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Frontline Report: Baghdad Residents Cautiously Optimistic About Saddam's Demise - 2003-04-09


VOA Correspondent Alisha Ryu went into central Baghdad with U.S. forces on Wednesday. She spoke from the Iraqi capital via satellite phone with VOA's Al Pessin in London.

Pessin: Alisha, I know you had a chance to go into western Baghdad with the Army units today. Tell us what that was like and what you saw.

Ryu: "Well, we are just on the border between the main center of town and the western sector. We are trying to move in a little bit closer to see, because we have been hearing a lot about this looting going on in certain parts of Baghdad and people celebrating. It seems as if people are now fairly convinced that Saddam Hussein has been toppled, if not killed.

And there is a sense of relief among some people here that this regime is finished, and they are hesitantly, and I say hesitantly because we have not seen that sort of mass kind of eruption of celebration out in the streets yet, but there seems to be some hesitant celebrations going on in different parts of town. I am going to try to get a little bit closer in. I am not sure how successful I will be because there are still some parts of town that are insecure.

The military is being very cautious about it, especially after yesterday's encounter where they received some fire from across the Tigris River where the 2nd Brigade's position is in the center of Baghdad. And so there is still some hesitancy among the military if you try to venture in too far."

Pessin: So even as we are hearing reports and, in fact, seeing pictures on television of celebrating, at least in some parts of the city, in other areas it is not secure and even some pockets of resistance remain?

Ryu: "Correct. The biggest worrisome part of Baghdad right now is the northeastern sector. That part has not been secured. The feeling is that the firefights that happened between the 2nd Brigade yesterday and the fire they were receiving from across the river actually came from a Shiite neighborhood in the northeast section. The thinking is that as the 2nd Brigade went into the center of Baghdad, a lot of the Fedayeen and the Special Republican Guard fled into that Shiite neighborhood across the river, and they are using that base to make sniper attacks and to unleash small arms fire on U.S. troops on the other side of the river. And so this is why the insecurities still exist on that side. Until that sector of town is secure, the military is still going to be very, very cautious on the ground."

Pessin: Alisha, although all the reports we are getting from Baghdad this morning indicate that the authority of Saddam Hussein's government has essentially faded away overnight. There do not seem to be any police visible in many parts, maybe all, of the city. The Information Ministry's staff appears to have disappeared from the Palestine Hotel where the journalists are staying, and yet we are also hearing from Central Command and from your report that the city is not secure, that this is not over. So if it is not over, what is next?

Ryu: "This will be an ongoing thing for at least a week, from what I am being told from the military commanders. They need to be absolutely certain that either Saddam Hussein is dead or he is gone, and if he is gone, they want to know where he left. Not only Saddam Hussein, but his two sons, so they are also on the top of the list. So until they are absolutely sure that the Saddam Hussein regime has been toppled and are gone, they are not going to be relaxed about anything. There is still that chance that he may be in touch with some of his commanders in the sort of Special Republican Guard or the Fedayeen, and, if so, there is always that chance that they could make trouble again.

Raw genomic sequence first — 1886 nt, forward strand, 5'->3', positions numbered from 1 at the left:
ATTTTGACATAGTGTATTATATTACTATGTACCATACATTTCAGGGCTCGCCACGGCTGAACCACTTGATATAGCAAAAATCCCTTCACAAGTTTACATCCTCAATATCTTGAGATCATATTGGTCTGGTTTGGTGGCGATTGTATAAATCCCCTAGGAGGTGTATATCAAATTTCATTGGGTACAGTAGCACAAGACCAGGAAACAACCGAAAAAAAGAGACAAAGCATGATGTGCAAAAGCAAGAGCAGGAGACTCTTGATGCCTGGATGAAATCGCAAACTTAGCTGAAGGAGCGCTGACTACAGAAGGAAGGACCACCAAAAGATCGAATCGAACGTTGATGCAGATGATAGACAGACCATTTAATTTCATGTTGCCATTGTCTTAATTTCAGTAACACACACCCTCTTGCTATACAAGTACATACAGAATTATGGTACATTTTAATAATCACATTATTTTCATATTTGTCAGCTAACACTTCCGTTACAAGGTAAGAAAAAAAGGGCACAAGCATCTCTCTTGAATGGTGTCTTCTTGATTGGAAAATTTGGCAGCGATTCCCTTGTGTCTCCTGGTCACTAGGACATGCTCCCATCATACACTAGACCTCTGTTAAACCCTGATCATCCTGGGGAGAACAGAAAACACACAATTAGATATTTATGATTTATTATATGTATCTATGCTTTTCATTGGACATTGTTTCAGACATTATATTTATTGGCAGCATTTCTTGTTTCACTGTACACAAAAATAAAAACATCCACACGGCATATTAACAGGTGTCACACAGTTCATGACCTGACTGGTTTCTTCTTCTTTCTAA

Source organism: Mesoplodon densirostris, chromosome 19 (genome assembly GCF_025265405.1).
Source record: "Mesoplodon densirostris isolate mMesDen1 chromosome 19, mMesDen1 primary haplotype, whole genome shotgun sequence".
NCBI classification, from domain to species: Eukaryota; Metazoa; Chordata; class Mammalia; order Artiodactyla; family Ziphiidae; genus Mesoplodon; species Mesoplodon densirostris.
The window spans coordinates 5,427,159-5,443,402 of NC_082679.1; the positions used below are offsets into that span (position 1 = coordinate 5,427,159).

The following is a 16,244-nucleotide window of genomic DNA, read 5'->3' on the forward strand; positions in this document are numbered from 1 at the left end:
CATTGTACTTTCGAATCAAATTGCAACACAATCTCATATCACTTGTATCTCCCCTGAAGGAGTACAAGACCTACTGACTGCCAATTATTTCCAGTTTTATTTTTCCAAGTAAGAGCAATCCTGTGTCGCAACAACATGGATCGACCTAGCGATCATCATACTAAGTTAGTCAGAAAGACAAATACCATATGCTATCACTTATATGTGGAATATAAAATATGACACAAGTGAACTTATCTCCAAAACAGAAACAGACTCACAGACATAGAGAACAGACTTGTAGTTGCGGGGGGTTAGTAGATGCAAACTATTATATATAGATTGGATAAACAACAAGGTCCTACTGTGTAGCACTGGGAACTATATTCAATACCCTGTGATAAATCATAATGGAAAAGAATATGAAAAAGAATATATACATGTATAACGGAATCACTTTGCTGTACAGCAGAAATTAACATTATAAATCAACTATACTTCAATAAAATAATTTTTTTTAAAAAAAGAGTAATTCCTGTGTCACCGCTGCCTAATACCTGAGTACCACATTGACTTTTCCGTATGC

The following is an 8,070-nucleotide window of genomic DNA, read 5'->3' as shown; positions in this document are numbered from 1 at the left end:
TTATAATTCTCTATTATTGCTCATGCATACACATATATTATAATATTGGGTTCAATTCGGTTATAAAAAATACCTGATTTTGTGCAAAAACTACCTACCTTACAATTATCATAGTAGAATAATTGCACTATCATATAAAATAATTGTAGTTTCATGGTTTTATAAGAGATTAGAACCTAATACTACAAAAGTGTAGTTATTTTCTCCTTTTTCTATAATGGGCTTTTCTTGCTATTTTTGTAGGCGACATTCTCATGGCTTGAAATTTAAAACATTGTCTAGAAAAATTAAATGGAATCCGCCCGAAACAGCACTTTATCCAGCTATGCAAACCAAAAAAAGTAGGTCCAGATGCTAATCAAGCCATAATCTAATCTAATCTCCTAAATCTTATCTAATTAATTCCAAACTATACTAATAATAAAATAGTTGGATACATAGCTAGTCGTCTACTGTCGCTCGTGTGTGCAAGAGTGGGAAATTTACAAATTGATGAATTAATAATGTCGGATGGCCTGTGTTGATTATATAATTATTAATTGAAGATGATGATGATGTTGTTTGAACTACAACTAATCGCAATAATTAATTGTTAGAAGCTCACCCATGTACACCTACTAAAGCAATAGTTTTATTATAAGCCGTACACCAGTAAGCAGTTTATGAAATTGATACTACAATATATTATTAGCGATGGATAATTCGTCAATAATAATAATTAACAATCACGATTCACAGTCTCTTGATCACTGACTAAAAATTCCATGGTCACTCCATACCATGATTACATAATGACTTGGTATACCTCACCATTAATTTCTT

Even if the city becomes calm, there is no guarantee that something else might not flare up within minutes or within hours or within days. So, with that in the back of their minds, until the whole city is sealed off and cordoned off and they do a sector by sector by sector search of the entire city to make sure that every part of the city is secure, they are not going to relax about this. But we are looking at another week of mop-up operations, and I think that there will still be quite a few hostile contacts in the days to come."

Pessin: In addition, there are several cities in the north of Iraq that have not yet been entered by allied forces, much less secured, including Saddam Hussein's hometown, Tikrit, where some people think, if he is still alive, he might make his last stand.

Ryu: "Absolutely. There is always the possibility that Saddam Hussein, if he is alive, has gone to his hometown of Tikrit in the north. U.S. military commanders here are already looking at Tikrit as the next stop. I asked about what could the resistance level there be, since that is very, very loyal to Saddam Hussein, and they said they are trying to assess that now. They are not sure what kind of a force he might have in there, but it is a large city, it is very loyal to Saddam Hussein, and it is another hurdle, if you will, for the U.S. forces and coalition forces because that will be the next key town that they must take if you are going to bring any kind of stability to Iraq as a whole."

Pessin: What is the next step for you today?

Ryu: " I am going to try to see if I can speak to some of the Iraqi civilians. I will do my best to try to get into those neighborhoods that are feeling more comfortable about the stability coming to Baghdad, and I want to get a little more of the civilian reaction to all of this. So I will try to get that information to you as soon as I can."

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